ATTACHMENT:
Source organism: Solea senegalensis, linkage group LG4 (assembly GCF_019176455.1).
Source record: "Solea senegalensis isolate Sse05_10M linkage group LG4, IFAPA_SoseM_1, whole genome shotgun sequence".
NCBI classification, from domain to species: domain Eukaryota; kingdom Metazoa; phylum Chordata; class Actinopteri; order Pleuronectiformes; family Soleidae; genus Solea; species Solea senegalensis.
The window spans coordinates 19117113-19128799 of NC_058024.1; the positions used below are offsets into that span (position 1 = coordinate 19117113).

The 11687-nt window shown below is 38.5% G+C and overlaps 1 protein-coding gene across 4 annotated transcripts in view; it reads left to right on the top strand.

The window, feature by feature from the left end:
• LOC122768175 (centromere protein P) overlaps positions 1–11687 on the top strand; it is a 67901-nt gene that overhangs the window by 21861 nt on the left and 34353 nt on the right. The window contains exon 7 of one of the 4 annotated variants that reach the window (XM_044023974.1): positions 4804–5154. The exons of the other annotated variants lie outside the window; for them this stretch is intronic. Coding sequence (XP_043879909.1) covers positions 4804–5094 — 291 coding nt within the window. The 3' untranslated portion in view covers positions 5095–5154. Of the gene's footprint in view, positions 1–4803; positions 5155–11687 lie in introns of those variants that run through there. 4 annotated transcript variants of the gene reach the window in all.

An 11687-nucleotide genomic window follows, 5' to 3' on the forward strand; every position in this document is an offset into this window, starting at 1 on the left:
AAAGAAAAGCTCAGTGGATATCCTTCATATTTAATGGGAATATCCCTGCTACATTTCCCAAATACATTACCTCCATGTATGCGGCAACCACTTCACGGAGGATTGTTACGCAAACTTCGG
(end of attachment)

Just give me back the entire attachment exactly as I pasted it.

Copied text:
Source organism: Solea senegalensis, linkage group LG4 (assembly GCF_019176455.1).
Source record: "Solea senegalensis isolate Sse05_10M linkage group LG4, IFAPA_SoseM_1, whole genome shotgun sequence".
NCBI classification, from domain to species: domain Eukaryota; kingdom Metazoa; phylum Chordata; class Actinopteri; order Pleuronectiformes; family Soleidae; genus Solea; species Solea senegalensis.
The window spans coordinates 19117113-19128799 of NC_058024.1; the positions used below are offsets into that span (position 1 = coordinate 19117113).

The 11687-nt window shown below is 38.5% G+C and overlaps 1 protein-coding gene across 4 annotated transcripts in view; it reads left to right on the top strand.

The window, feature by feature from the left end:
• LOC122768175 (centromere protein P) overlaps positions 1–11687 on the top strand; it is a 67901-nt gene that overhangs the window by 21861 nt on the left and 34353 nt on the right. The window contains exon 7 of one of the 4 annotated variants that reach the window (XM_044023974.1): positions 4804–5154. The exons of the other annotated variants lie outside the window; for them this stretch is intronic. Coding sequence (XP_043879909.1) covers positions 4804–5094 — 291 coding nt within the window. The 3' untranslated portion in view covers positions 5095–5154. Of the gene's footprint in view, positions 1–4803; positions 5155–11687 lie in introns of those variants that run through there. 4 annotated transcript variants of the gene reach the window in all.

An 11687-nucleotide genomic window follows, 5' to 3' on the forward strand; every position in this document is an offset into this window, starting at 1 on the left:
AAAGAAAAGCTCAGTGGATATCCTTCATATTTAATGGGAATATCCCTGCTACATTTCCCAAATACATTACCTCCATGTATGCGGCAACCACTTCACGGAGGATTGTTACGCAAACTTCGG